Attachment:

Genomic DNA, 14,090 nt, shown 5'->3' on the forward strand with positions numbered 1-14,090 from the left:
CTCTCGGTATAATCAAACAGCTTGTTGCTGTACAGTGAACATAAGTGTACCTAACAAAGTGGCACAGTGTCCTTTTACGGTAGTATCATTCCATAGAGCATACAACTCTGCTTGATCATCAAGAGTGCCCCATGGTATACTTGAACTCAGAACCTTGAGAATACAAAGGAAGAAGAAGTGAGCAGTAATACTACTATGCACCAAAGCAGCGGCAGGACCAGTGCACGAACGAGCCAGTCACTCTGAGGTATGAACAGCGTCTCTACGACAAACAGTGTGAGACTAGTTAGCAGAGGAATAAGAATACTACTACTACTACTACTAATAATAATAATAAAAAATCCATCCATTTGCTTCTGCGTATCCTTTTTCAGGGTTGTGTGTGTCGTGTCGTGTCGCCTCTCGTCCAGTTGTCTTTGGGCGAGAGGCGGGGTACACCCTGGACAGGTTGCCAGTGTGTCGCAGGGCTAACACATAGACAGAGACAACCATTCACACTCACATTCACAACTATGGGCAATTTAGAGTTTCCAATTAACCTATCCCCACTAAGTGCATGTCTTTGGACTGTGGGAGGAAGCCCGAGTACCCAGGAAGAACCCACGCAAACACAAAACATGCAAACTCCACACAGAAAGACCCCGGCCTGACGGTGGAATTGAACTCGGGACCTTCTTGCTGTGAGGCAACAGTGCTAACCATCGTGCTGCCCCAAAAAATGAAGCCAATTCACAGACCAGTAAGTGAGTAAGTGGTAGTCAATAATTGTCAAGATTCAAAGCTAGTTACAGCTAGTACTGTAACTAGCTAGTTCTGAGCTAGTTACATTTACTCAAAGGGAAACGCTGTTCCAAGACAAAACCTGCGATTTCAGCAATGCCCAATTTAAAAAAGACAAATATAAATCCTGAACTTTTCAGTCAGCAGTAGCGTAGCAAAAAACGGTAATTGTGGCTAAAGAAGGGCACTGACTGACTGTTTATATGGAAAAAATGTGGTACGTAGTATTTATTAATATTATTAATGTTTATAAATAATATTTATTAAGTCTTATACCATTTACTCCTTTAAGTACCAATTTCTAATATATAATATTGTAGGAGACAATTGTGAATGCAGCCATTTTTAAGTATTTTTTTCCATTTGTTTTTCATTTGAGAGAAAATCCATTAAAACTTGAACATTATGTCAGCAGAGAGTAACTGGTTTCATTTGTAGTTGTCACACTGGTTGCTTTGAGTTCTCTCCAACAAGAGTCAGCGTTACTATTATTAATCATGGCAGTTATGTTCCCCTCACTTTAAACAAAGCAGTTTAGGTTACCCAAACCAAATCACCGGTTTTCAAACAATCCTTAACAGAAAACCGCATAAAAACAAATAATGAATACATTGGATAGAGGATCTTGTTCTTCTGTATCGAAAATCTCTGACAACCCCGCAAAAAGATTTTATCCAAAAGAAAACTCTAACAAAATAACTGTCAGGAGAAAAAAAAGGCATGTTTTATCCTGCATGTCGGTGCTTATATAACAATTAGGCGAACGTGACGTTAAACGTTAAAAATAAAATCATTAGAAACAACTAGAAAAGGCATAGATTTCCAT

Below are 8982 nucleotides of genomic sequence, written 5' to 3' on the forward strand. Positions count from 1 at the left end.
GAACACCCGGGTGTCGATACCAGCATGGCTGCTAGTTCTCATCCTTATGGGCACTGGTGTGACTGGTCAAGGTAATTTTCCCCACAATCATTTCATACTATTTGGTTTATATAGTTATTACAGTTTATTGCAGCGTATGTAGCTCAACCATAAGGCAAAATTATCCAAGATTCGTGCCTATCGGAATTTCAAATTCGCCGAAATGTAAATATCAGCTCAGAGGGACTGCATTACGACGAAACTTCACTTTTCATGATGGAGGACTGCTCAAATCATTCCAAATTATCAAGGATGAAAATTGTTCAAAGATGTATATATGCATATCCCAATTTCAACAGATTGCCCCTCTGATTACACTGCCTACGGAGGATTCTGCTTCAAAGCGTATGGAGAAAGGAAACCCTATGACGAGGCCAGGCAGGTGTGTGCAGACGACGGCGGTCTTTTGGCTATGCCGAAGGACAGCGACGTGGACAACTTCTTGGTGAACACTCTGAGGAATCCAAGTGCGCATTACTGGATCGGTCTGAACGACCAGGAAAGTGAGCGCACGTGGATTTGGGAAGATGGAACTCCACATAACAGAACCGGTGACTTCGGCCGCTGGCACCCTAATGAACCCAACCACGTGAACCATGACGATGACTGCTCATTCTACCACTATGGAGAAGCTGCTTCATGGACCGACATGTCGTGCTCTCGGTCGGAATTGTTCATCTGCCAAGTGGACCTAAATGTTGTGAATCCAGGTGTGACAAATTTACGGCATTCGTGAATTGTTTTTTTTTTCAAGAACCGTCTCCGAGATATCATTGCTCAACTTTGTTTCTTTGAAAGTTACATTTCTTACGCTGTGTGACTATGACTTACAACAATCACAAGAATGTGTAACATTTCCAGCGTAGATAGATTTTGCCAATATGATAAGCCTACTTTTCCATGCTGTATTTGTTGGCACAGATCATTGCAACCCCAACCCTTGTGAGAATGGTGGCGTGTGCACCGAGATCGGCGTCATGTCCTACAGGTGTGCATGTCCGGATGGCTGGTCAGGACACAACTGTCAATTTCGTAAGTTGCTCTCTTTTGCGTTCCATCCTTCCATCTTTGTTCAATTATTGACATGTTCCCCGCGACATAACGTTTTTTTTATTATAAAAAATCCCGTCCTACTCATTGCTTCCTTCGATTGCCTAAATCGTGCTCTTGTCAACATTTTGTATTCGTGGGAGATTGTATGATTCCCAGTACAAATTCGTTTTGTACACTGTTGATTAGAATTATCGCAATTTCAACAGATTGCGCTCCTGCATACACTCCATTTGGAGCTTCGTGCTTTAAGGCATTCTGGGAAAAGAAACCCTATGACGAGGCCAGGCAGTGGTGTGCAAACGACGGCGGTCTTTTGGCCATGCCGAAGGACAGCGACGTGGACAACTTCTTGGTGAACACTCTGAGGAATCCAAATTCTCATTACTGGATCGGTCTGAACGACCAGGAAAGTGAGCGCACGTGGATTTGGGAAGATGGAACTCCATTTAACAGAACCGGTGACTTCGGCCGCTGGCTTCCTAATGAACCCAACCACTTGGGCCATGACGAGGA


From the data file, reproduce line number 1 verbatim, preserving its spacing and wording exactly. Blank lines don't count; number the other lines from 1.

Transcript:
Genomic DNA, 14,090 nt, shown 5'->3' on the forward strand with positions numbered 1-14,090 from the left: